Desiccated C.d.t. venom was obtained from Zoológico de la Ciudad de Corrientes. PLA2 was purified from C.d.t. venom by gel filtration chromatography. The procedure was carried out in one step using Sephadex G-75 (30x1 cm) pre-equilibrated with 20 mM glycin, 150 mM NaCl, pH 1.9, according to a modification of the method described by Landucci et al.5.  Fractions of 0.75 ml/tube were collected at a flow rate of 12 ml/h.

Animals

Male Swiss white mice weighing 20-22 g were supplied by the animal facility of the Facultad de Ciencias Veterinarias, UNNE. The mice were housed at 25 °C on a 12 h light/dark cycle and had free access to food and water.
Male New Zealand white rabbits weighing 3 kg were housed individually with free access to food and water.

Anti-venom

The anti-crotalic venom used was a semi-purified immunoglobulin-rich solution produced by hyperimmunization of horses with C.d.t. venom provided by ANLIS (Instituto Nacional de Producción de Biológicos. Administracion Nacional de Laboratorios e Institutos de Salud "Dr. Carlos Malbrán, Buenos Aires, Argentina), and designated ACS (anti-crotalic serum).

Anti-sera raised in rabbits and IgG anti-PLA2 

Rabbits were immunized by successive intramuscular and subcutaneous inoculations with 700 µg of PLA2 per rabbit. The first injections included Freund's complete adjuvant (Sigma) in a 1:1 ratio. The subsequent boosters were given in the same way, but using Freund´s incomplete adjuvant with the toxin dissolved in PBS.
The antibody levels in the sera were monitored by gel immunodiffusion14 and ELISA15. Blood samples were collected from a marginal ear vein and stored at 4 °C. The sera were subsequently separated by centrifugation and aliquots were stored at –70 °C.
IgG anti-PLA2 were obtained by ammonium sulfate precipitation, desionizated by exclusion molecular chromatography, Sephadex G-25 column (20 x 0.75 cm) equilibrated with 10 mM phosphate buffer pH 7.2. The desionizated IgG were then stored at –70 °C.

Antibody detection

Immunodiffusion assay

Double immunodiffusion was carried out on Petri plates with a base of 2% w/v agar coated with a shell of 1g of agar in 100 µl of 145 mM H3BO3, 50 mM NaOH pH 8.6. Pairs of wells were filled with 50 µl of 1 mg.ml-1 antigen (PLA2), and 50 µl of ACS, anti-sera raised in rabbits or IgG anti–PLA2. Immunodiffusion was allowed to proceed for 48 h at 4 °C until immunoprecipitin bands were observed.  

Enzyme-linked immunosorbent assay (ELISA)

Microtiter plates (96 wells) were coated overnight at 4 °C with 100 µl of PLA2 (3 µg.ml-1) in phosphate-buffered saline (PBS). The plates were washed three times with PBS containing 0.5% Tween 20 (PBS/Tween) and unbound sites were blocked for 1 h at room temperature with 2% bovine casein in (PBS).
The plates were washed three times with PBS/Tween and used immediately for ELISA. To measure the serum titers, 100 ml of serial dilutions of serum (ACS or rabbit anti-sera; 80 mg.ml-1 of initial protein concentration which is used in antivenom therapy routine) were added to the plates and incubated for 1 h at 37 °C. The plates were then washed and incubated for 1 h with 100 µl of a goat anti-rabbit IgG–peroxidase conjugate (Sigma, 1:10.000 in PBS), followed by further washing. The substrate solution for the peroxidase assay (H2O2/OPD) was added and the enzymatic reaction allowed proceeding for 15 min at room temperature in the dark. The reaction was stopped with 50 µl of H2SO4 3N and the absorbance was read at 492 nm with a SpectraMax 340 multi-well plate reader.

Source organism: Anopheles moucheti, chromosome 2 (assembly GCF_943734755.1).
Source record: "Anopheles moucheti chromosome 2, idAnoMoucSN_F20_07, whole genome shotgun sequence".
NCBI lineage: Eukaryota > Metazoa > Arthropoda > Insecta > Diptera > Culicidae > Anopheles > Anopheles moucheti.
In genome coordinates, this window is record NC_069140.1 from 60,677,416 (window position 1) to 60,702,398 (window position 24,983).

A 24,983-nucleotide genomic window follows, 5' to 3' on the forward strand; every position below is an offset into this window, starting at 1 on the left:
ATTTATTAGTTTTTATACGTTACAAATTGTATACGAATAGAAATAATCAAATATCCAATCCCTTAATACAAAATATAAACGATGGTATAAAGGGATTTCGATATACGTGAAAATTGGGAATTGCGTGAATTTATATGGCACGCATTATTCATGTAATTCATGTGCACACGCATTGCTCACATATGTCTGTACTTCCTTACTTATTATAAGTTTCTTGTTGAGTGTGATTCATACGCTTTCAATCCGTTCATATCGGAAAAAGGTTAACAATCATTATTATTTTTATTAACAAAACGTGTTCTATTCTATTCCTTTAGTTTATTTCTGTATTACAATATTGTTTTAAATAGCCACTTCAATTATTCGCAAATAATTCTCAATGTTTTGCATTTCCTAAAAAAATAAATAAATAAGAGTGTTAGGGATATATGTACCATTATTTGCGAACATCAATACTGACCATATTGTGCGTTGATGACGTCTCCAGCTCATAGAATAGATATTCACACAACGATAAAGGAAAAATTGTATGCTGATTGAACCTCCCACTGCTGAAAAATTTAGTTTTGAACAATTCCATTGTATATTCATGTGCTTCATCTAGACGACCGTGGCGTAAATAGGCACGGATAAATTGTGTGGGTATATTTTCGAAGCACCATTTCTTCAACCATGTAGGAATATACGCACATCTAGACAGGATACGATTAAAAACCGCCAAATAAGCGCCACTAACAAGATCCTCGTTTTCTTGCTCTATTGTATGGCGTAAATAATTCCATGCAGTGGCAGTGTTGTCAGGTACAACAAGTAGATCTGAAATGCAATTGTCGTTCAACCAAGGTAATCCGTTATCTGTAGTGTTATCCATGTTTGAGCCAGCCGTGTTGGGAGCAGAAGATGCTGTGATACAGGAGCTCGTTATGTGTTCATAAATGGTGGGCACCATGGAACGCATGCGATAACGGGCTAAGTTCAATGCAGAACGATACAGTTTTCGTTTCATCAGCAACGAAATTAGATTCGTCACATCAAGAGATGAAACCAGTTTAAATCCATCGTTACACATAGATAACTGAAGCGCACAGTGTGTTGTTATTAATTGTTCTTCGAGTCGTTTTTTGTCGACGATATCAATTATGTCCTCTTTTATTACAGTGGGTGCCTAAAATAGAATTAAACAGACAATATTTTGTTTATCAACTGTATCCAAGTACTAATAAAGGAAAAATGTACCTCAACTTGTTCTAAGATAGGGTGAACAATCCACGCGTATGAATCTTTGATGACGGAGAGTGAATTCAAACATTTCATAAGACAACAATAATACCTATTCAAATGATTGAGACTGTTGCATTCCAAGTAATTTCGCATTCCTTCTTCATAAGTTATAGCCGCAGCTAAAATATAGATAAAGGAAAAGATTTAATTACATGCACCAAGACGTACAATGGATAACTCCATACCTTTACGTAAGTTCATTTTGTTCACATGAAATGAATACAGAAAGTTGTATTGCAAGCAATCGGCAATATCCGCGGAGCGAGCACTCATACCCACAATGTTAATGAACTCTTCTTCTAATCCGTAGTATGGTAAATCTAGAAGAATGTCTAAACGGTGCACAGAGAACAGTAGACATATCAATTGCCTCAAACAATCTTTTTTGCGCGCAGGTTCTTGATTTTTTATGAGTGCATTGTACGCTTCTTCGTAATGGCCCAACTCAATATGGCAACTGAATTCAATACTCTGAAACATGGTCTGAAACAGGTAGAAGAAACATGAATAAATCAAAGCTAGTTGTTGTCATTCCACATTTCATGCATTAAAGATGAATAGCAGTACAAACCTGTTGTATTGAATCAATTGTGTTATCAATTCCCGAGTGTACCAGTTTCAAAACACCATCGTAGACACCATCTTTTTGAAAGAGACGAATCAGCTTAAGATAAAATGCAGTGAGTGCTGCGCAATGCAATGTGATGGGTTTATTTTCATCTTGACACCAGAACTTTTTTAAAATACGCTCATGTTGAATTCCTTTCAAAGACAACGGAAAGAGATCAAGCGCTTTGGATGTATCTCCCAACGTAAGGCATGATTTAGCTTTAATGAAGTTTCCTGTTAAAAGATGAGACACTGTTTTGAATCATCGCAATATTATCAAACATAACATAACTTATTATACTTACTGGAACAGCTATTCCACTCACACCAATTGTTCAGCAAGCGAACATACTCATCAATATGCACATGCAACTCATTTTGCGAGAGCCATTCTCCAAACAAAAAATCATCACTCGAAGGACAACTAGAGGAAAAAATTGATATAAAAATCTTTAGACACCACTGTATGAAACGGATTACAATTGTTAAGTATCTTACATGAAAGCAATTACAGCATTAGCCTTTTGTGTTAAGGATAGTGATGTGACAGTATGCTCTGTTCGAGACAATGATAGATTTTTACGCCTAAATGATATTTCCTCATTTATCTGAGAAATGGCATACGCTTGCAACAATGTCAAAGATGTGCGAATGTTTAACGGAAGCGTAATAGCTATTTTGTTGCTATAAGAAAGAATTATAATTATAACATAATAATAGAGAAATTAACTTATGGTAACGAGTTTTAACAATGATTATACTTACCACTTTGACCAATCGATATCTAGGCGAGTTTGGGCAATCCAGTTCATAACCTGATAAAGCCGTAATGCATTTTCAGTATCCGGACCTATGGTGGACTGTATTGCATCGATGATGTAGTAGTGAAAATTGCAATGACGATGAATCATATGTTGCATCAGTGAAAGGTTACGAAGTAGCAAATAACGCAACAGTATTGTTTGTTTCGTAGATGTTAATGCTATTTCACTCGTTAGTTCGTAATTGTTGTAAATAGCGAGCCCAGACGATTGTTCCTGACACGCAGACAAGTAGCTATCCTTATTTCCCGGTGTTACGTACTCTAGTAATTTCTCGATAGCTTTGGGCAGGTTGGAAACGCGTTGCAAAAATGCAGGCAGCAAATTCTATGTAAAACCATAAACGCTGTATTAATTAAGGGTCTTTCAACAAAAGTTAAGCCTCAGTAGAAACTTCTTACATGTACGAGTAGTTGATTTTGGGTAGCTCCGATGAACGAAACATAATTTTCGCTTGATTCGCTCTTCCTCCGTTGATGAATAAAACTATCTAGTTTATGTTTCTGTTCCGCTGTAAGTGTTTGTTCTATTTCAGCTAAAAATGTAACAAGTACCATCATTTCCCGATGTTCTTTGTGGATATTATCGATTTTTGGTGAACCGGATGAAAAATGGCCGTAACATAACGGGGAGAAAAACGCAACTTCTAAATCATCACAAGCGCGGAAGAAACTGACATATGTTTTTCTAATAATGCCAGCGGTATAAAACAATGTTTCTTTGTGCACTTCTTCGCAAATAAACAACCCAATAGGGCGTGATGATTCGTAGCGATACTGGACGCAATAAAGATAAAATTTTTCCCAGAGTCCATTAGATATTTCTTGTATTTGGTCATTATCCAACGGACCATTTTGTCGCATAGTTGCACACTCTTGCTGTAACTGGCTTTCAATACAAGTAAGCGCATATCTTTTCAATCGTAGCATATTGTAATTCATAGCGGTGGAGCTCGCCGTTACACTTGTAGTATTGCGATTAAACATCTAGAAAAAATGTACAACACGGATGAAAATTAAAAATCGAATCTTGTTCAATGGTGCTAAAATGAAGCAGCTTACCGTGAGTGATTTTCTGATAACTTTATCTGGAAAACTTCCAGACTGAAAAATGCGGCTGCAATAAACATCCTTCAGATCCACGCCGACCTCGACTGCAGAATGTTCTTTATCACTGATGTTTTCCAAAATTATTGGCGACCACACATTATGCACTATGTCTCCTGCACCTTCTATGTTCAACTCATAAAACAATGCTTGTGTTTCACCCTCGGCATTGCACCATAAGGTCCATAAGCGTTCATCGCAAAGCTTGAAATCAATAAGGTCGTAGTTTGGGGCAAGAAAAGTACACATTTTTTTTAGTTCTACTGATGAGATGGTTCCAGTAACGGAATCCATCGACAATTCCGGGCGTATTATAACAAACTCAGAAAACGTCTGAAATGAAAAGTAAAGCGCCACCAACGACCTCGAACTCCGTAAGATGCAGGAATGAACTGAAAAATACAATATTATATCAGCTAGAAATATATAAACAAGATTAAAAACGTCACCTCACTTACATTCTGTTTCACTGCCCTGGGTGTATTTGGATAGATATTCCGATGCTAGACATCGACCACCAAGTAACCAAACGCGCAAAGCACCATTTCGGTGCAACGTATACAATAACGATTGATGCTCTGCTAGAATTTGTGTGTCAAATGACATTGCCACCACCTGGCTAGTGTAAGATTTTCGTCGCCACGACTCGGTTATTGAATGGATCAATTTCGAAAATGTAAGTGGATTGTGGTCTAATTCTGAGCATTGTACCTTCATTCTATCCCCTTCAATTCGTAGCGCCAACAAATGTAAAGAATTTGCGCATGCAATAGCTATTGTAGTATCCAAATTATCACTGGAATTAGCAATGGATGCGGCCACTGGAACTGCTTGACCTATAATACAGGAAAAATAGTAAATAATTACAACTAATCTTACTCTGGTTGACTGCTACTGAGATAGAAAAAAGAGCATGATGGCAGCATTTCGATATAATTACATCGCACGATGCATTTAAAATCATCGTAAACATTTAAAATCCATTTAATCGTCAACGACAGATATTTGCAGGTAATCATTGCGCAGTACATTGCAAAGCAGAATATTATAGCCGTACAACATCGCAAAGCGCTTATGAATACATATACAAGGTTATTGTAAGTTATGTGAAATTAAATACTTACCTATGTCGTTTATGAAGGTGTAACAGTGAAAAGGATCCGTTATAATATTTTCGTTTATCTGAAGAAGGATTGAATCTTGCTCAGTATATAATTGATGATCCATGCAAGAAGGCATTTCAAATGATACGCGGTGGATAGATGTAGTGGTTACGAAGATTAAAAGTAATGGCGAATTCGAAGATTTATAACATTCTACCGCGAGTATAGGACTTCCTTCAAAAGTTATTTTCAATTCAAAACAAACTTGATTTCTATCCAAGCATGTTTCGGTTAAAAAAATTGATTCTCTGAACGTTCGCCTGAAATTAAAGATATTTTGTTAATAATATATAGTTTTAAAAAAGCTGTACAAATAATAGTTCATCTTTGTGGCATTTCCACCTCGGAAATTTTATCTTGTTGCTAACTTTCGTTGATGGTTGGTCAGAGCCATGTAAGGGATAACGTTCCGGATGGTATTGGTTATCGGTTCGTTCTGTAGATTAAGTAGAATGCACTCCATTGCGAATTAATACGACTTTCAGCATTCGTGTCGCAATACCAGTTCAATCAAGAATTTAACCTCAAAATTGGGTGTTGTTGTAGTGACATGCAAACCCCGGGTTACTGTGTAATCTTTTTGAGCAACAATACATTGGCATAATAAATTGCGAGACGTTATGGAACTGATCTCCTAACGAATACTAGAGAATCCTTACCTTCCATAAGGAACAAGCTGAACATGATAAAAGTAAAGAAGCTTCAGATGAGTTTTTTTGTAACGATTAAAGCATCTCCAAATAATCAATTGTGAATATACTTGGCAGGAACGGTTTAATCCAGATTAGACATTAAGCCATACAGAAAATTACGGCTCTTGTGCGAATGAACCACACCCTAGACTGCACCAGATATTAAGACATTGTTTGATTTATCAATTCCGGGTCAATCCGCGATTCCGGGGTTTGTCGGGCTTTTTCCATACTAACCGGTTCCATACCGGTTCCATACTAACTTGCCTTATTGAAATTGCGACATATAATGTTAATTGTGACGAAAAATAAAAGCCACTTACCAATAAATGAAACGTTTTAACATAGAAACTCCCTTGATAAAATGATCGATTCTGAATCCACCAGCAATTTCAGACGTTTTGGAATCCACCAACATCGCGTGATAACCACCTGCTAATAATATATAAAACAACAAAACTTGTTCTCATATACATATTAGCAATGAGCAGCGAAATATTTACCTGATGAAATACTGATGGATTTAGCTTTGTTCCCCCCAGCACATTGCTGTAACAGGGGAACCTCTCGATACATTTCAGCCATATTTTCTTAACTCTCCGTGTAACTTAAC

Immunoblotting

Antigen (PLA2) and whole venom (1 mg.ml-1) were separated on 12.5% in SDS-PAGE at 200 V for 45 min and the proteins then transferred electrophoretically to nitrocellulose membranes (0.45 mm) in a transfer tank at 300 mA for 1 h. Subsequently, the membranes were blocked at room temperature for 2 h in a solution of 5% non-fat milk/0.05% Tween 20. After washing three times in Tris-buffered saline (TBS; 0.01 M Tris–HCl, 0.17 M NaCl, pH 7.6), the membranes were incubated overnight with rabbit anti-serum, IgG anti-PLA2 or ACS (diluted 1:1.000; 0,1 mg.ml-1; 1:2.000 in TBS, respectively). After washing again with TBS, bound antibodies were detected with a goat anti-rabbit IgG peroxidase conjugate (Sigma; 1:1.000 in TBS) for rabbit anti-serum or with a rabbit anti-horse IgG peroxidase conjugate (Sigma; 1:1.000 in TBS) for ACS for 1 h at room temperature with shaking. At the end of this incubation, the blots were washed, developed with 4-chloro-1-naphthol (Sigma; 0.03% in 0.05 M Tris-HCl, pH 7.6, containing 0.03% H2O2/OPD) and documented.

Hemolytic activity neutralization

In order to evaluate the ability of the IgG anti-PLAto neutralize the phospholipase activity of the venom, an assay to determine the indirect hemolytic activity was carried out16. Twenty five milliliters of 1% (w/v) agar in PBS (pH 8.1) containing 0.3 ml of packed sheep erythrocytes, 0.3 ml of egg yolk in saline solution (1:3) and 0.25 ml of 0.01 M CaCl2, was applied to plastic plates (135 x 80 mm) and allowed to gel. Then, 3 mm diameter wells were filled with 15 µl of venom or venom preincubated with different amount of ACS or IgG anti-PLA2. One hemolytic dose (HD) was defined as the lowest amount of venom (µg) which induces a hemolytic halo around the well of 19 mm. The PLA2 neutralizing ability of the anti-sera was expressed as ED50 defined as the amount of anti-venom (mg of protein) needed to reduce by 50% the hemolytic activity of the whole venom.

Lethal activity neutralization